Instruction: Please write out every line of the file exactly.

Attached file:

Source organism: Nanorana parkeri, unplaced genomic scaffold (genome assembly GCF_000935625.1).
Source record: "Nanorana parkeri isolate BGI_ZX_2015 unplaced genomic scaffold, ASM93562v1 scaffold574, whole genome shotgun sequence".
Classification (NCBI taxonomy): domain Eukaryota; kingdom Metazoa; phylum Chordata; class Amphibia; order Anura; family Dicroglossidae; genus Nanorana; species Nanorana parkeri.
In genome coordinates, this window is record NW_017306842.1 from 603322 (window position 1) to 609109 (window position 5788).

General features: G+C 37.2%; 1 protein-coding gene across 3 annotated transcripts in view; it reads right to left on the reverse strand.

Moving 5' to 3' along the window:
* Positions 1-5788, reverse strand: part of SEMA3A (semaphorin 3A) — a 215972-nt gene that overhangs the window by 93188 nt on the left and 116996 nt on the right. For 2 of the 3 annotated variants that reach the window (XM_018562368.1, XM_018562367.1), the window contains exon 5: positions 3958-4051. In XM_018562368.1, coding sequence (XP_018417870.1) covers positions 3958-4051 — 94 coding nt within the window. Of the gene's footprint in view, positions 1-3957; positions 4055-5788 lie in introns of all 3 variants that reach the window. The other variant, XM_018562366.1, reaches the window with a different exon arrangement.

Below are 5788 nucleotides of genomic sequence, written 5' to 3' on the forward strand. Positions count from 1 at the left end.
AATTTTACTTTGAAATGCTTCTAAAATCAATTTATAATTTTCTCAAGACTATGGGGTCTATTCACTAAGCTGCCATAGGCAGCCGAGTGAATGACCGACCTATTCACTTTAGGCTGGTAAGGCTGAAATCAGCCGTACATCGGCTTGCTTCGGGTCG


Source organism: Nanorana parkeri, unplaced genomic scaffold (genome assembly GCF_000935625.1).
Source record: "Nanorana parkeri isolate BGI_ZX_2015 unplaced genomic scaffold, ASM93562v1 scaffold574, whole genome shotgun sequence".
Classification (NCBI taxonomy): domain Eukaryota; kingdom Metazoa; phylum Chordata; class Amphibia; order Anura; family Dicroglossidae; genus Nanorana; species Nanorana parkeri.
In genome coordinates, this window is record NW_017306842.1 from 603322 (window position 1) to 609109 (window position 5788).

General features: G+C 37.2%; 1 protein-coding gene across 3 annotated transcripts in view; it reads right to left on the reverse strand.

Moving 5' to 3' along the window:
* Positions 1-5788, reverse strand: part of SEMA3A (semaphorin 3A) — a 215972-nt gene that overhangs the window by 93188 nt on the left and 116996 nt on the right. For 2 of the 3 annotated variants that reach the window (XM_018562368.1, XM_018562367.1), the window contains exon 5: positions 3958-4051. In XM_018562368.1, coding sequence (XP_018417870.1) covers positions 3958-4051 — 94 coding nt within the window. Of the gene's footprint in view, positions 1-3957; positions 4055-5788 lie in introns of all 3 variants that reach the window. The other variant, XM_018562366.1, reaches the window with a different exon arrangement.

Below are 5788 nucleotides of genomic sequence, written 5' to 3' on the forward strand. Positions count from 1 at the left end.
AATTTTACTTTGAAATGCTTCTAAAATCAATTTATAATTTTCTCAAGACTATGGGGTCTATTCACTAAGCTGCCATAGGCAGCCGAGTGAATGACCGACCTATTCACTTTAGGCTGGTAAGGCTGAAATCAGCCGTACATCGGCTTGCTTCGGGTCG